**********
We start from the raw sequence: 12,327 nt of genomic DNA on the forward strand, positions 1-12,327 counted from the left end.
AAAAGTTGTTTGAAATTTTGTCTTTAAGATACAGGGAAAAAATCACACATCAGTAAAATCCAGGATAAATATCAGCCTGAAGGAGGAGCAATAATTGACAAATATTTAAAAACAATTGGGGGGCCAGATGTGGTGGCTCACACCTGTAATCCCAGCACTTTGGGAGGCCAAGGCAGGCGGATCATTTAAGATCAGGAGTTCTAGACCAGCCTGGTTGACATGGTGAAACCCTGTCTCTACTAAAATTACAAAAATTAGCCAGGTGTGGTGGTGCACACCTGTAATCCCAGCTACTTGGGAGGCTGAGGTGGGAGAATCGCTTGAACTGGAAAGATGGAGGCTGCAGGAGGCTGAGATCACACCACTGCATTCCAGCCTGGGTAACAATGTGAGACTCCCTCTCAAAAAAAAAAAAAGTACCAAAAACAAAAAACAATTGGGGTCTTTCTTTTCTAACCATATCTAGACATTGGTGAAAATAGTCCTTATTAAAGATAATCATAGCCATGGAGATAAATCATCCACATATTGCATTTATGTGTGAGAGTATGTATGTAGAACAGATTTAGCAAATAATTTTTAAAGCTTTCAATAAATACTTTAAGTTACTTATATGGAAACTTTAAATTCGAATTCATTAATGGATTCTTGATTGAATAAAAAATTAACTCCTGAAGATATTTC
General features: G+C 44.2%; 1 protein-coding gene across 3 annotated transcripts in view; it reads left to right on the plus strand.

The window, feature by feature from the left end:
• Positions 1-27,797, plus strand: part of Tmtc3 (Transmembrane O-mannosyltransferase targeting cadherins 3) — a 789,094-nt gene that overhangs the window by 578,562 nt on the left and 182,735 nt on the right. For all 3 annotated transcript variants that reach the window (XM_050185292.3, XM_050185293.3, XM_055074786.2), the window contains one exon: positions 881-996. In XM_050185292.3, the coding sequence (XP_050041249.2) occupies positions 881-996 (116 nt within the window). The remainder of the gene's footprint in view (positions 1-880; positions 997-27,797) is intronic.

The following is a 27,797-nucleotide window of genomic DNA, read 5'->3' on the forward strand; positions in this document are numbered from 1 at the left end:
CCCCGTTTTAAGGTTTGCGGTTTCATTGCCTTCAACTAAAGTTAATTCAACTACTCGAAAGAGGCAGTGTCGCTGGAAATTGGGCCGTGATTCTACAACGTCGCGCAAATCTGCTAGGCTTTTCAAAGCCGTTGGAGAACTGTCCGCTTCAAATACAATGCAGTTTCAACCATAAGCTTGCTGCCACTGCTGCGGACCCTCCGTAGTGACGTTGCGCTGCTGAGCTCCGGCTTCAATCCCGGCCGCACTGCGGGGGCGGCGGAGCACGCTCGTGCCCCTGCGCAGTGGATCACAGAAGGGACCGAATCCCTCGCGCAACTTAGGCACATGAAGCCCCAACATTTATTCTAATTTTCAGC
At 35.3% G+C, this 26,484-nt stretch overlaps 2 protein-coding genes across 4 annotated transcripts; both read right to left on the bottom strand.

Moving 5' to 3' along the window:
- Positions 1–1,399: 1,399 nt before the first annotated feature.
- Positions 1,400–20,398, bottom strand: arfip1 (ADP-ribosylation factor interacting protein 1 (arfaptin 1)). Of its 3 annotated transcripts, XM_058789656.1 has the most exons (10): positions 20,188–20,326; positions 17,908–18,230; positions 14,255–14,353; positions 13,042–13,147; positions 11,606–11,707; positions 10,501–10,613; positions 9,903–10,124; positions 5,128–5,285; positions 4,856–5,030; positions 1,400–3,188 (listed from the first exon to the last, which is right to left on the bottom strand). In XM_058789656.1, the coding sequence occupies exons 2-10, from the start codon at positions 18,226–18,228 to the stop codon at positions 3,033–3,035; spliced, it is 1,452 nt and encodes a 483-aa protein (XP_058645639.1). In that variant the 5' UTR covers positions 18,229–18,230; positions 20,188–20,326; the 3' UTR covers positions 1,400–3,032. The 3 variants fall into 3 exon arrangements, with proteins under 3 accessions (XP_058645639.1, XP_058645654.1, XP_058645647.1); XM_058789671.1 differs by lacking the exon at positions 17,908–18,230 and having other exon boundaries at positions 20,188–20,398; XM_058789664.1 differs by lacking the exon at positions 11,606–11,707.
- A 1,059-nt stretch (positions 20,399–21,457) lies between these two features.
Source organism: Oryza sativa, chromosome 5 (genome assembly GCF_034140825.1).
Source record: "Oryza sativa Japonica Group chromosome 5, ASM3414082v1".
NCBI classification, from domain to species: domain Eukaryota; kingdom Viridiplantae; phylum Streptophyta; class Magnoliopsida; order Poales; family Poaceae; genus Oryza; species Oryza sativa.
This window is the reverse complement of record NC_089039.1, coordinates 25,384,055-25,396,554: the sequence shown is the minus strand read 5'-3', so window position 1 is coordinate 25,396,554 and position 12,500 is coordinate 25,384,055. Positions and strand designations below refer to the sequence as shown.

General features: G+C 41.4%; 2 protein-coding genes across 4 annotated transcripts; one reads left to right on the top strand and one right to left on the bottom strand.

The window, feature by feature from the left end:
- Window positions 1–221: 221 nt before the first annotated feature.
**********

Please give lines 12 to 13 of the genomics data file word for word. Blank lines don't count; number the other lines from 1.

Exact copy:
- A 1,059-nt stretch (positions 20,399–21,457) lies between these two features.
Source organism: Oryza sativa, chromosome 5 (genome assembly GCF_034140825.1).